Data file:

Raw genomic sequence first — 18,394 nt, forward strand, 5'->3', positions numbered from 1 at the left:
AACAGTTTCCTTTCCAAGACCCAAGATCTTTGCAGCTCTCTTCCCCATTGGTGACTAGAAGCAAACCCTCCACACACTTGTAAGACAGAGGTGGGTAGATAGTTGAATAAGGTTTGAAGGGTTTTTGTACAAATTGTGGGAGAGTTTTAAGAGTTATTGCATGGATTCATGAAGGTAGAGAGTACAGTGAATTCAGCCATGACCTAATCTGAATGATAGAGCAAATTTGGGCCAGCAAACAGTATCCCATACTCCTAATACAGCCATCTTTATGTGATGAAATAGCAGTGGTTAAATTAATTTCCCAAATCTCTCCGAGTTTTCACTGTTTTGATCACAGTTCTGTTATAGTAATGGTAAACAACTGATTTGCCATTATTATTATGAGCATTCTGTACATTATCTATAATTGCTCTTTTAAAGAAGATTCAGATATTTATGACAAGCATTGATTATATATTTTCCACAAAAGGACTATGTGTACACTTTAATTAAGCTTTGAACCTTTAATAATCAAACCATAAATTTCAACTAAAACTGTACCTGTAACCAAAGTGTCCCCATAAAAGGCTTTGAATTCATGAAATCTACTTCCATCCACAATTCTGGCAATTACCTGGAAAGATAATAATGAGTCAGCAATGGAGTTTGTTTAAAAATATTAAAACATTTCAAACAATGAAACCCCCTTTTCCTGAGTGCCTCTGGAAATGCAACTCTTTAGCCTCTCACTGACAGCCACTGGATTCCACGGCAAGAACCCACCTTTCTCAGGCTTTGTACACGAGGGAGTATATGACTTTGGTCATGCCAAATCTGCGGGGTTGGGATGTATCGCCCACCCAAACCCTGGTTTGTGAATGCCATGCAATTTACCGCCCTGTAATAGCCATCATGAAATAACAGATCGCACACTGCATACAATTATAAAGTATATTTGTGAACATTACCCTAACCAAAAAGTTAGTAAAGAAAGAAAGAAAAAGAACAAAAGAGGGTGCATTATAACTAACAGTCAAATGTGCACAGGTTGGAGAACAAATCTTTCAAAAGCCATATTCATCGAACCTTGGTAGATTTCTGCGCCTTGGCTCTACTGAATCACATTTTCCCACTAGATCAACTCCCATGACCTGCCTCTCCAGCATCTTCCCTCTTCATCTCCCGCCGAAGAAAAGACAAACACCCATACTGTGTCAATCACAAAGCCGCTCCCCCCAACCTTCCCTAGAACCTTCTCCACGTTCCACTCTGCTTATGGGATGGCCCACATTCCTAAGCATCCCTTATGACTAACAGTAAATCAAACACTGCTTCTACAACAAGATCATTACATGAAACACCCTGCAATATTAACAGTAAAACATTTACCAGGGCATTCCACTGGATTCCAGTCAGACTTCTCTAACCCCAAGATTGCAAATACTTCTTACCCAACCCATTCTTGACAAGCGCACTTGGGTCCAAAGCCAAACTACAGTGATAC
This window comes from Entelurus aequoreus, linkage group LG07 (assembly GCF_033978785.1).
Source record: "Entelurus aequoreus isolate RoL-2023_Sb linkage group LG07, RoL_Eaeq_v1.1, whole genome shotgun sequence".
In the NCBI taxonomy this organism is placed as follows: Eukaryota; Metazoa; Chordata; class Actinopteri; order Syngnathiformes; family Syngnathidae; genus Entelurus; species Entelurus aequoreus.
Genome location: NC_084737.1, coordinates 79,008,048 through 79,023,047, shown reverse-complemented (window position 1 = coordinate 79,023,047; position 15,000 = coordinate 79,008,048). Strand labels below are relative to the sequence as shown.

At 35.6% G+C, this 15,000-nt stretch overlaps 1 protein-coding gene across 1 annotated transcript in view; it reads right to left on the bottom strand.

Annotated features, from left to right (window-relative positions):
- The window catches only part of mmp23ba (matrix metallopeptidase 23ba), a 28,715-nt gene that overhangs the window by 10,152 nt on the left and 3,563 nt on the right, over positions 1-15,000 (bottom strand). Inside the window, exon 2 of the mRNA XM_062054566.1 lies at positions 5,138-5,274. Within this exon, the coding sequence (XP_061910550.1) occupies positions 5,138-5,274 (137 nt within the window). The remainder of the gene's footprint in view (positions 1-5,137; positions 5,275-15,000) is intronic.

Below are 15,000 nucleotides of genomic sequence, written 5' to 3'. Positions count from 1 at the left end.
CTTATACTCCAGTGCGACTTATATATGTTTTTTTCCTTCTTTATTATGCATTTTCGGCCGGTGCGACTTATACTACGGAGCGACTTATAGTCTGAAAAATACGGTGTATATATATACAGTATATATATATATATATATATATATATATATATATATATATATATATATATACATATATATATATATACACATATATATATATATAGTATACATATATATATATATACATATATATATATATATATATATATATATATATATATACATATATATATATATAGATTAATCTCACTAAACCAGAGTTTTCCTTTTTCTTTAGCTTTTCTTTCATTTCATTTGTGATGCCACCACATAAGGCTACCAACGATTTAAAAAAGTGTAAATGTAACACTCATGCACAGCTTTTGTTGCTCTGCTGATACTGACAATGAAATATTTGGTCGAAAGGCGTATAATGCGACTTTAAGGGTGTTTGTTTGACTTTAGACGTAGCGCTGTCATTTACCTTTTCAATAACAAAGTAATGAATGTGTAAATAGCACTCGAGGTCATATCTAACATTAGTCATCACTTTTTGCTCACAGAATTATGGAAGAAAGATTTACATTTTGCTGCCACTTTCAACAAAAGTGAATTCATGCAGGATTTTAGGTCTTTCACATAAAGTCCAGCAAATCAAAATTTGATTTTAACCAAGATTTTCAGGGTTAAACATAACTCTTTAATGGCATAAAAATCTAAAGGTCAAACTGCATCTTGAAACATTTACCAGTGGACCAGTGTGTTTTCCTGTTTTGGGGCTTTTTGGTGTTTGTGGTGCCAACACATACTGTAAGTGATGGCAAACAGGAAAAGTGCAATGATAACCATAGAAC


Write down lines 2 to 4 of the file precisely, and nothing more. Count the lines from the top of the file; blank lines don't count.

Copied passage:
AACAGTTTCCTTTCCAAGACCCAAGATCTTTGCAGCTCTCTTCCCCATTGGTGACTAGAAGCAAACCCTCCACACACTTGTAAGACAGAGGTGGGTAGATAGTTGAATAAGGTTTGAAGGGTTTTTGTACAAATTGTGGGAGAGTTTTAAGAGTTATTGCATGGATTCATGAAGGTAGAGAGTACAGTGAATTCAGCCATGACCTAATCTGAATGATAGAGCAAATTTGGGCCAGCAAACAGTATCCCATACTCCTAATACAGCCATCTTTATGTGATGAAATAGCAGTGGTTAAATTAATTTCCCAAATCTCTCCGAGTTTTCACTGTTTTGATCACAGTTCTGTTATAGTAATGGTAAACAACTGATTTGCCATTATTATTATGAGCATTCTGTACATTATCTATAATTGCTCTTTTAAAGAAGATTCAGATATTTATGACAAGCATTGATTATATATTTTCCACAAAAGGACTATGTGTACACTTTAATTAAGCTTTGAACCTTTAATAATCAAACCATAAATTTCAACTAAAACTGTACCTGTAACCAAAGTGTCCCCATAAAAGGCTTTGAATTCATGAAATCTACTTCCATCCACAATTCTGGCAATTACCTGGAAAGATAATAATGAGTCAGCAATGGAGTTTGTTTAAAAATATTAAAACATTTCAAACAATGAAACCCCCTTTTCCTGAGTGCCTCTGGAAATGCAACTCTTTAGCCTCTCACTGACAGCCACTGGATTCCACGGCAAGAACCCACCTTTCTCAGGCTTTGTACACGAGGGAGTATATGACTTTGGTCATGCCAAATCTGCGGGGTTGGGATGTATCGCCCACCCAAACCCTGGTTTGTGAATGCCATGCAATTTACCGCCCTGTAATAGCCATCATGAAATAACAGATCGCACACTGCATACAATTATAAAGTATATTTGTGAACATTACCCTAACCAAAAAGTTAGTAAAGAAAGAAAGAAAAAGAACAAAAGAGGGTGCATTATAACTAACAGTCAAATGTGCACAGGTTGGAGAACAAATCTTTCAAAAGCCATATTCATCGAACCTTGGTAGATTTCTGCGCCTTGGCTCTACTGAATCACATTTTCCCACTAGATCAACTCCCATGACCTGCCTCTCCAGCATCTTCCCTCTTCATCTCCCGCCGAAGAAAAGACAAACACCCATACTGTGTCAATCACAAAGCCGCTCCCCCCAACCTTCCCTAGAACCTTCTCCACGTTCCACTCTGCTTATGGGATGGCCCACATTCCTAAGCATCCCTTATGACTAACAGTAAATCAAACACTGCTTCTACAACAAGATCATTACATGAAACACCCTGCAATATTAACAGTAAAACATTTACCAGGGCATTCCACTGGATTCCAGTCAGACTTCTCTAACCCCAAGATTGCAAATACTTCTTACCCAACCCATTCTTGACAAGCGCACTTGGGTCCAAAGCCAAACTACAGTGATAC
This window comes from Entelurus aequoreus, linkage group LG07 (assembly GCF_033978785.1).
Source record: "Entelurus aequoreus isolate RoL-2023_Sb linkage group LG07, RoL_Eaeq_v1.1, whole genome shotgun sequence".